How to Manage Aggressive Behavior in Kids with Autism
March 04, 2019
March 04, 2019
If you feel the “mama bear” rising in you after watching this video, you’re not alone.
But if you’re feeling was instead, “oh no, that could have been my kid on the other end of the shove,” we need you to know that you’re not alone, either. And you’re not a “bad parent” and your kid is not a “mean kid,” even if they have engaged in this type of behavior.
Many who watched this video saw a boy seemingly unnecessarily pushed by another child. It’s tough to watch, and we feel for the boy and his parents in this situation. We can almost feel their pain, and it’s natural for parents to jump to their defense and do everything they can to protect their kids.
@caulkasian21 Just trying to get a cute video of my boy. #bully #seeingred #splashpad #ohno #twins #water ♬ Eleanor Rigby – Cody Fry
What many who watched this video did not see, however, is the deeper side to the boy on the other end, which is what the original poster attempted to explain in a follow-up video. It turns out that when they spoke to the other boy’s mother about the situation, they learned that he is nonverbal.
@caulkasian21 @caulkasian21 ♬ original sound – user5612561468993
While nonverbal does not equal aggression, it is common for some children who do not yet have communication skills to resort to maladaptive behaviors in order to express their wants, needs and frustrations. It doesn’t make them “bullies.” They just may not yet have the tools they need to appropriately and purposefully communicate–and this is what we will hope you take away from this video and article.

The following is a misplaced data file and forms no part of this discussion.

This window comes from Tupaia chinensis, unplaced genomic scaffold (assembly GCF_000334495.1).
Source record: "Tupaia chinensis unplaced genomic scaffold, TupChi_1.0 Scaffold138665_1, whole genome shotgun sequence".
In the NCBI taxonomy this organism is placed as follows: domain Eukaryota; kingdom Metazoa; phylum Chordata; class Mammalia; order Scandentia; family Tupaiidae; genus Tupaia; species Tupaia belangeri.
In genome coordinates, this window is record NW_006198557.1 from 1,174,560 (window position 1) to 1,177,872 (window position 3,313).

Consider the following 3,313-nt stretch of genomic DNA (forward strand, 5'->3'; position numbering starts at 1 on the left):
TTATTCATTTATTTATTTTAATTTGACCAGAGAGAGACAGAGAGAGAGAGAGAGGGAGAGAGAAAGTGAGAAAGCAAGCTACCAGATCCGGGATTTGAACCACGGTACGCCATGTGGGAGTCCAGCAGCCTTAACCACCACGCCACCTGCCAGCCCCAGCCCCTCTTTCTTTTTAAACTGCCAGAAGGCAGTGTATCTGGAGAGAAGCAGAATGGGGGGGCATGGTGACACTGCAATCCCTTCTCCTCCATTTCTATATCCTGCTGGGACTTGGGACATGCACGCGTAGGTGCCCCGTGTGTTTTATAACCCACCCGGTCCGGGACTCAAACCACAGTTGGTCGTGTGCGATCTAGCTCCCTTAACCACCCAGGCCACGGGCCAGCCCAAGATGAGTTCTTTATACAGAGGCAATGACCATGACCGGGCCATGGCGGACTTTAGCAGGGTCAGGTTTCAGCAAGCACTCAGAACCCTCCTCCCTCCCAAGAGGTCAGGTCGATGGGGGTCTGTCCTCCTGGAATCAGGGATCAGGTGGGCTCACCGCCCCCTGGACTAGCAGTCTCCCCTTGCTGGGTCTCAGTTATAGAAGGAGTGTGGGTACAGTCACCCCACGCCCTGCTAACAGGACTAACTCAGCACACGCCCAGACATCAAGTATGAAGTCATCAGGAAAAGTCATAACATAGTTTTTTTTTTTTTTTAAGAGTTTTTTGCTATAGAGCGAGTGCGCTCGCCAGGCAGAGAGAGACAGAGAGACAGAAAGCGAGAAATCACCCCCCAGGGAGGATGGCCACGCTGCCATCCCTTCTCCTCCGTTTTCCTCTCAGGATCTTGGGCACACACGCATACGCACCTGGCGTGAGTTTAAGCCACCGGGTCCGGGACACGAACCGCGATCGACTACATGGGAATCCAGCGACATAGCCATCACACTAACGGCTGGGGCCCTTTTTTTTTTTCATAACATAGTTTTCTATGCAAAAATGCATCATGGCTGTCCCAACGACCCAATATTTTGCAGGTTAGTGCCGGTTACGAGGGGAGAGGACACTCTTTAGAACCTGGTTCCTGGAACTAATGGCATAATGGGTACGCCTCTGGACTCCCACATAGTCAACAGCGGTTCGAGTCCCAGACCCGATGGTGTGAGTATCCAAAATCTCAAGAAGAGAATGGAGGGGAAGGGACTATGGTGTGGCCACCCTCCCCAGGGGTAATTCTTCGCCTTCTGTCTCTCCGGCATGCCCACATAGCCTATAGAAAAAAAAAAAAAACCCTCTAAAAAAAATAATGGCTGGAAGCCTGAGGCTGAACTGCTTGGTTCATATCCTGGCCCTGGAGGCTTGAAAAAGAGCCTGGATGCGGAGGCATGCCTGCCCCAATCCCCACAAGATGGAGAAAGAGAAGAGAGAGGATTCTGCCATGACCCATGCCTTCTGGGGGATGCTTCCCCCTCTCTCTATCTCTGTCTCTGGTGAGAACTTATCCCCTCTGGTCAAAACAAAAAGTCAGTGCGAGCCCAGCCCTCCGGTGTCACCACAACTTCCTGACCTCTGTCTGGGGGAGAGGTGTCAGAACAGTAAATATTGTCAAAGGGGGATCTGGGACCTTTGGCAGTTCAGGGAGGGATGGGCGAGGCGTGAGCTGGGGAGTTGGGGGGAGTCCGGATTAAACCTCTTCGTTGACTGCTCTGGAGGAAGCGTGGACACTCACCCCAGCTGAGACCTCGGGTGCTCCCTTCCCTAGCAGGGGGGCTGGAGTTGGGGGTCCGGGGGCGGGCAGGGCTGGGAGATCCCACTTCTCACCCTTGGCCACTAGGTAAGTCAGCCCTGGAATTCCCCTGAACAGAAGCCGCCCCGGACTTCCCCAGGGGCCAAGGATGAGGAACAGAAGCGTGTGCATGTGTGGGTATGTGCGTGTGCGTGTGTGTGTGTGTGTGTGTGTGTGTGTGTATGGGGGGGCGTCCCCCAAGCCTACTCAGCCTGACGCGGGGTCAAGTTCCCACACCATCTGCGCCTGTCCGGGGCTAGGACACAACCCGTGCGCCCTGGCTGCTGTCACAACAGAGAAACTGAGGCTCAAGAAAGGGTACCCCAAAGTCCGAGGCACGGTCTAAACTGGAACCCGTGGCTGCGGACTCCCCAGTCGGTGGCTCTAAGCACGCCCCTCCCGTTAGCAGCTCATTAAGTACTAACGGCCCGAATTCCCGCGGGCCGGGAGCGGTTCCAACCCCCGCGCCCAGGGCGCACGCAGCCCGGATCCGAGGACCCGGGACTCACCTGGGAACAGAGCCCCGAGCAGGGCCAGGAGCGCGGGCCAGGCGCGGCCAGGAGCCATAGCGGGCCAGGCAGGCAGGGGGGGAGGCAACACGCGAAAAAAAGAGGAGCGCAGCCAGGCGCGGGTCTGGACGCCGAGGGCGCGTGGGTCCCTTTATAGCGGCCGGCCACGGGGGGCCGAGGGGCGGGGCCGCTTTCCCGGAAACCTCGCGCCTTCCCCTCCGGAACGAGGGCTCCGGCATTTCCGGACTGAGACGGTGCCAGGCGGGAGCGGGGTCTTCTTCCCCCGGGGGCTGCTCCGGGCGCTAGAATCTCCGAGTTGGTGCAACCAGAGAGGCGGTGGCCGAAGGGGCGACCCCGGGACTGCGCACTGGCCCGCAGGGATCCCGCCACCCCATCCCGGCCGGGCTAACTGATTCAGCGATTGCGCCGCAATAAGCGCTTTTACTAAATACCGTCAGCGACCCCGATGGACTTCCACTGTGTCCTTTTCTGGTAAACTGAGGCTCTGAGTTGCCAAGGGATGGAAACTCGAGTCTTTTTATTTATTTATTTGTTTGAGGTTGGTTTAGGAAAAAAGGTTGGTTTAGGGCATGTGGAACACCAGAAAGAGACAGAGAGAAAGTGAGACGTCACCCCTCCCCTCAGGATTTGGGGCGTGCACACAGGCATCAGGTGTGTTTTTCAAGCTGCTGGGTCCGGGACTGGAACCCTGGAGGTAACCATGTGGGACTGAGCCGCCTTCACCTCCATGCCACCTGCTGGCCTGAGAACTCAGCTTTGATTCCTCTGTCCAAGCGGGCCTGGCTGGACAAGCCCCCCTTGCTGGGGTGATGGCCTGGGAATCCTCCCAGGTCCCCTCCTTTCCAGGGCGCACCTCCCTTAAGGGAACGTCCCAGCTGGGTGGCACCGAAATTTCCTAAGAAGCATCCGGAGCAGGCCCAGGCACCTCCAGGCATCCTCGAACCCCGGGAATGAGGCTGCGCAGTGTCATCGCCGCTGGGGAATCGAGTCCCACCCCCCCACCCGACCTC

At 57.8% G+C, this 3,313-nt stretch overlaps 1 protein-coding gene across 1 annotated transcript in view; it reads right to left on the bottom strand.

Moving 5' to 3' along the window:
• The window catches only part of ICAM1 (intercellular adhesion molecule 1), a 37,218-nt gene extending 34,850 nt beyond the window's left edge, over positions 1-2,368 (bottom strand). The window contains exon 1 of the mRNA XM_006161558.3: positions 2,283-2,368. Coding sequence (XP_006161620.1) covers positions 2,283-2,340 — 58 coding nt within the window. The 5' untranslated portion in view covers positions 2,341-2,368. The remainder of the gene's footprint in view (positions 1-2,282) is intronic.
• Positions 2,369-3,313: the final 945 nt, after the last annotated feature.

So, what are parents to do in these cases?
If your child is on the receiving end, we hope this post will build an understanding around the behaviors of some nonspeaking individuals and/or children with autism spectrum disorder (ASD). This doesn’t mean hurting another child is acceptable, but it may provide a new perspective as to why it occurs. Depending on the scenario, removing your child from the situation to keep them safe is best. If the opportunity is available, talking to the other caregiver with an open mind and judgement-free discussion can also still be a good idea, but keep in mind that it may be uncomfortable for both of you, and that parent or guardian may also be concerned and in the process of trying to keep everyone safe.
If your child is the one engaging in aggressive behaviors, the good news is that it doesn’t always have to be this way. There are strategies and tactics we use in applied behavior analysis (ABA therapy) and other complementary therapies like speech therapy to help them reduce these behaviors. Our therapies can also support them in building certain skills to provide them with alternative, effective and safer options to choose from in the future. Read on for more tips to keep them and others safe.
Not all children with autism engage in disruptive or aggressive behaviors, but for those who do, this group of behaviors can create a lot of stress for their parents or caregivers, as well as those around them. Sometimes the behaviors may occur at a level that can make it difficult for the whole family to enjoy outings together or spend time with friends.
It’s important to remember that every situation is different and every child has different needs. Aggression can be displayed in many different forms: